#fridayfictioneers via rochelle – 11/30


Every Wednesday Rickenbacker Wisoff-Fields posts a picture prompt to challenge writers to create a 100-word story or poem or anything that works for you.  Then post your work on your blog.  additionally, on friday, you go back to her site and post a link to your blog entry in the comments on her Friday Fictioneers post.

I’m going to try to keep up with this, as should you.  Give it a shot.  I prefer to stick to 100 words, but she doesn’t mind either way.  Not everyone has the time to sit and write, revise, edit, revise, edit, etc. until getting it down to 100 and telling everything you want to tell.

I don’t usually say anything about my own work, but I’m rather proud of this one.

Two things before you read:  1. I’m a stickler for keeping to 100 words, but I slightly cheated.  I wrote “alot,” as one word when it really is two words.  2. I started a sentence with the numerals 2000 instead of writing it out.  Not sure why, just felt like it.  So forgive those technical errors, even though they’re intentional.



A tall man, burly yet soft, strode alongside his long-haired son.

“I’m having trouble getting used to this.  Not what I planned or expected.”

“Let it go, Dad. We each choose what’s best for ourselves.  You can’t control everything.”

“You sure?” Father smiled.

“Okay.  Shouldn’t control everything.”

“Would be alot easier though.”

“Wouldn’t be fair.  Have patience.  They’ll come around.”

“2000 years wasn’t enough?”

“It’s just a blink.”

“All these lights?”

“Safer than candles.”

“That guy in red looks nothing like me.”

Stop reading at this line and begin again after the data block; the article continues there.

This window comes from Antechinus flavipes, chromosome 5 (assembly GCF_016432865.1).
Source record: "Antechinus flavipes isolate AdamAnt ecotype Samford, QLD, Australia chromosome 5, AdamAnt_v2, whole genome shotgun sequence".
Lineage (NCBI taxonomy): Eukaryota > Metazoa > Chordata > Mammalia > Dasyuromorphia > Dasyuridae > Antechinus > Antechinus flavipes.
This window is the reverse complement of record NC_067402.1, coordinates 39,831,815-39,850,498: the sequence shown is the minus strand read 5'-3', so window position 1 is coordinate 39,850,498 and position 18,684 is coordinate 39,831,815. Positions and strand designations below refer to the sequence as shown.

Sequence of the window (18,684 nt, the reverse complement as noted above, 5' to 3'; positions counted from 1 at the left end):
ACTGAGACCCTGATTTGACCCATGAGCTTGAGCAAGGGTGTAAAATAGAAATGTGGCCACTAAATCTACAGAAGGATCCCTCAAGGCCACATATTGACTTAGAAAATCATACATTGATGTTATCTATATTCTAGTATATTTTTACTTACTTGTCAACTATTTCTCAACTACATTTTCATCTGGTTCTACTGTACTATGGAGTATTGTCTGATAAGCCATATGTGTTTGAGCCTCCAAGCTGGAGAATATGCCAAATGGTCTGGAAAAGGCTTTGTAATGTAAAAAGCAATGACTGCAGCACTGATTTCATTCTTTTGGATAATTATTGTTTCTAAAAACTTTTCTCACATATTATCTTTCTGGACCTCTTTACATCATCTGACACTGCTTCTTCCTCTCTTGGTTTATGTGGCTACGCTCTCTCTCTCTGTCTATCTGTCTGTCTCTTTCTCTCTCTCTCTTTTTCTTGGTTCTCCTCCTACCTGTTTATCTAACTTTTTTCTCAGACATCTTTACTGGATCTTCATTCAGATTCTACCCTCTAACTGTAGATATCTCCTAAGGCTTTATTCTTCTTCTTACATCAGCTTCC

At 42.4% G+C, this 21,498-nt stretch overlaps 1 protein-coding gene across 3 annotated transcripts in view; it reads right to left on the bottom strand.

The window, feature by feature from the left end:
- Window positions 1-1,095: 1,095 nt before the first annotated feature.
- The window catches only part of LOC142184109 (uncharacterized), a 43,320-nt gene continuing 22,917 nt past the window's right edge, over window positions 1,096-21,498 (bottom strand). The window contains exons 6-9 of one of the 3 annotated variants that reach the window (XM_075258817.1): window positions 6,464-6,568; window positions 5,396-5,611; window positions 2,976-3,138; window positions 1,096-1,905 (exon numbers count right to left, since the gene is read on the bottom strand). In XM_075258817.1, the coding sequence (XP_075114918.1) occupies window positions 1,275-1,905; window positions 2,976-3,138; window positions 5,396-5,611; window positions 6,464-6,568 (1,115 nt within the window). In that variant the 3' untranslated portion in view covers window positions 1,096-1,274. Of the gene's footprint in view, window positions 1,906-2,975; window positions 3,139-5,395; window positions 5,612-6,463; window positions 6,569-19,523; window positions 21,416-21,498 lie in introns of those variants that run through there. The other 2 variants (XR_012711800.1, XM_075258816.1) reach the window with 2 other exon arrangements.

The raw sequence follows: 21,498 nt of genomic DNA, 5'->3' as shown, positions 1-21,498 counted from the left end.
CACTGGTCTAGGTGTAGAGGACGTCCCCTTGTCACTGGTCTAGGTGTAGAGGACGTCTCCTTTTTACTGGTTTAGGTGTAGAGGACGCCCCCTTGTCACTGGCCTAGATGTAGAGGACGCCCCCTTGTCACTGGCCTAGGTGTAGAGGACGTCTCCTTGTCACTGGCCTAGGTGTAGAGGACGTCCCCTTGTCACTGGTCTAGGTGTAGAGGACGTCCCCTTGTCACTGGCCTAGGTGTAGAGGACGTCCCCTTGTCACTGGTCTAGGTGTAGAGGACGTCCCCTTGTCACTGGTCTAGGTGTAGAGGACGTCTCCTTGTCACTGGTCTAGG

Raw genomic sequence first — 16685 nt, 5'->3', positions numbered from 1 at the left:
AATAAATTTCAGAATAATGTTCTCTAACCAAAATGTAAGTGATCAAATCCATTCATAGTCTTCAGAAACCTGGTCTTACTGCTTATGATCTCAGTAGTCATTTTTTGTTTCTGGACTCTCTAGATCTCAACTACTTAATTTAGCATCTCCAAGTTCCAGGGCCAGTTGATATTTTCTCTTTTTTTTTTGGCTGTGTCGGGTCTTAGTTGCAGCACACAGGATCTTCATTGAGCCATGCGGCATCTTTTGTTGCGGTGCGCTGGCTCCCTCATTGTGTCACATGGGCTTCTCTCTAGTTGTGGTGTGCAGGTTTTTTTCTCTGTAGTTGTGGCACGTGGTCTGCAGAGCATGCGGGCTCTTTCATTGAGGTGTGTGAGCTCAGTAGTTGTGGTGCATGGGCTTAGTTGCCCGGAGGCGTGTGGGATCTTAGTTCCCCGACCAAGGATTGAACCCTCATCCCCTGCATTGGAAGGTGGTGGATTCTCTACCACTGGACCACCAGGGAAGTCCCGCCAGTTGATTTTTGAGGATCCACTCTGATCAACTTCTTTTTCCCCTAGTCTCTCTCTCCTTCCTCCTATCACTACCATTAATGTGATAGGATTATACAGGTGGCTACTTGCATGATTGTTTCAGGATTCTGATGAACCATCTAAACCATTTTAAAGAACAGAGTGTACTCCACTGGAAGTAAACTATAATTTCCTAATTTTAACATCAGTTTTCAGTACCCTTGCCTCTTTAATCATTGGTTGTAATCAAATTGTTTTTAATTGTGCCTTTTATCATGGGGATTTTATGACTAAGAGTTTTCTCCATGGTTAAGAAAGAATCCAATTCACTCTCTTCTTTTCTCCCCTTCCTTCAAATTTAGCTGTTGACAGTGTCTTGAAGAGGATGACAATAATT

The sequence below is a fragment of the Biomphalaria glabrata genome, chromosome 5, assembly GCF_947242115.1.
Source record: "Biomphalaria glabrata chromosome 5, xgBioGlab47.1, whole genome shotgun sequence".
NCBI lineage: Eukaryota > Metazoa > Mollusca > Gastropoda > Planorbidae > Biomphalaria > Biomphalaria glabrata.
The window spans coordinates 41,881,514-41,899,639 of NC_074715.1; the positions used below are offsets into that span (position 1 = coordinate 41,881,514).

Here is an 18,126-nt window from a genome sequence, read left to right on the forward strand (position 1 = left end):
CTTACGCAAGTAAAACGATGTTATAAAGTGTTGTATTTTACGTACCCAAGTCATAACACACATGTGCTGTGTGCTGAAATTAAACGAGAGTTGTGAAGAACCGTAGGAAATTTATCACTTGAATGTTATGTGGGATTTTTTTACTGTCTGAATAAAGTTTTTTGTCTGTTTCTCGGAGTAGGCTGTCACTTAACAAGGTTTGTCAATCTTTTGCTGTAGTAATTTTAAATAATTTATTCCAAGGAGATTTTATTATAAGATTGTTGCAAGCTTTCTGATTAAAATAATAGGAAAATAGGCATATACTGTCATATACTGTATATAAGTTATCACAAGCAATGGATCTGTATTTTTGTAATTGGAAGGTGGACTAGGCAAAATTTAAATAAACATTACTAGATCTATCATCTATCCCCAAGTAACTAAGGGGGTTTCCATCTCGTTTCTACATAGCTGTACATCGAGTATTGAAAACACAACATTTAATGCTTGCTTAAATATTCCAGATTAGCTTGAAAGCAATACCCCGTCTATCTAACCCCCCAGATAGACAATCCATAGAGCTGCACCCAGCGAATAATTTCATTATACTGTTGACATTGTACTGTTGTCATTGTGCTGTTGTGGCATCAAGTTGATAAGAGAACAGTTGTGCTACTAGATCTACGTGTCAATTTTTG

“Let it go, Dad.”

Father exhaled.

“Happy birthday, Son.”

“Thanks. And relax.  You did good.”

WE did good.”


100 words

130 thoughts on “#fridayfictioneers via rochelle – 11/30

      • You handled it well. There is a great story there about the greatest story ever told.

        By the way, I used to be an agnostic. I know the territory.

      • I usually go with the first thing that strikes me when I see the picture, and that’s what it was. That was actually the second idea that came to me. The first idea was the guy way in the background who looks like he sees someone spying on him.

    • I was hoping that at first it would sound like a father who was disappointed with his long haired, hippie son. I’m sure if you look hard enough, there is something to be corrected somewhere, but it will still be the same story I suppose.

      • It did sound like that. The corrective remark was only in to give you a bit of a hard time about the helpful editing advice you’ve given me lately. I have a somewhat similar effect in my story, although it seems to have passed most readers by. My hope lies with you and Doug. 🙂

    • Thank you for the big, proud compliment. I think sticking to 100 words is part of the writer’s job for this assignment. I look at it like a word puzzle.

  1. I’m not too crazy about mine this week. Will post it later tonight after I mull over it awhile. But yours is fantastic. OK, maybe I should back off a bit. Your’s is not bad. For an agnostic. It’s really how 100 word can still take multiple readings when it’s written as well as yours- with so many layers. OK, I’m done now!

    • 1 person could argue that if it takes multiple readings, then it might not have been written very well. But another person could argue that we all need to learn to read more carefully. I have definitely learned through this assignment every week that I do not really carefully. I sometimes ask questions, I get an answer from the writer, then when I look back I think “what a dope I was for not seeing that.”

      • i was going for layers, yes, thanks. and i usually go for something to evolve as the story progresses. not that i think i’m doing anything unique, but my favorite poems are about two things at once, like one poem i wrote which is both about a guy squishing a spider and at the same time about a murderer stalking a woman. so i like my 100 words to appear to be about one thing but then slowly turn into something else. but again, i’m not saying that as if i’m the only one who does that.

  2. Dear Rich,